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Chapter 29. Programming Combo and List B... > In the Real World—Access Combo and L...

In the Real World—Access Combo and List Boxes

Access’s bound combo and list boxes offer many advantages over corresponding native controls available to Visual Basic programmers. Automatic multi-field capability in both combo and list boxes, and semi-formatted columns in Access list boxes are just two of the advantages of the Access version. When you migrate to ADP, another advantage of Access combo and list boxes becomes evident. As the frmDrillDown and frmDrillDownAll forms of the sample VBACombo.adp file demonstrate, you can populate combo and list boxes from Transact-SQL statements sent to the server as an alternative to creating SQL Server views.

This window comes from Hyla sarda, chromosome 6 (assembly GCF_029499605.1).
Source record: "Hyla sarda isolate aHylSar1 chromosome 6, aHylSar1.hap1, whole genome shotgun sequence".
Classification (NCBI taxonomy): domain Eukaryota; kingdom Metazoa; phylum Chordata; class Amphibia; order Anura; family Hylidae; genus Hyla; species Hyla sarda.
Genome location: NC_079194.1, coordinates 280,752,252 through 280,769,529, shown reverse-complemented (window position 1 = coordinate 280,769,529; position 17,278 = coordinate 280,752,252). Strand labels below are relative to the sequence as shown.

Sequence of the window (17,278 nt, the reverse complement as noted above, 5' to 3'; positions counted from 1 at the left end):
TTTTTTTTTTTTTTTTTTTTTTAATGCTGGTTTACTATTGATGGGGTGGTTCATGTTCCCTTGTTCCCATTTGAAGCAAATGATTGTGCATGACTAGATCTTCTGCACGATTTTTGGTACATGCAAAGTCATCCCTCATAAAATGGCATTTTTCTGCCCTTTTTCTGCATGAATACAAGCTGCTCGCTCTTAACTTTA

The downside of sending SQL statements to SQL Server is that performance suffers because SQL Server optimizes and compiles the query before execution. Sending long SQL statements to a remote server also contributes to list-box latency. Compare the time required to first populate the Line Items list box using a connection to MSDE’s NorthwindCS database on your PC to that for Jet’s Northwind; Jet is significantly faster. (The performance difference is accentuated on a slower PC or one having 256MB or less RAM.) After you run the query once, however, the performance difference is minimal because SQL Server stores the compiled version in memory. When you re-execute the query, SQL Server 2000 checks to see whether it’s in memory; if so, it executes the copy without recompilation. If you alter WHERE clause criteria, SQL Server must recompile the query on each execution.


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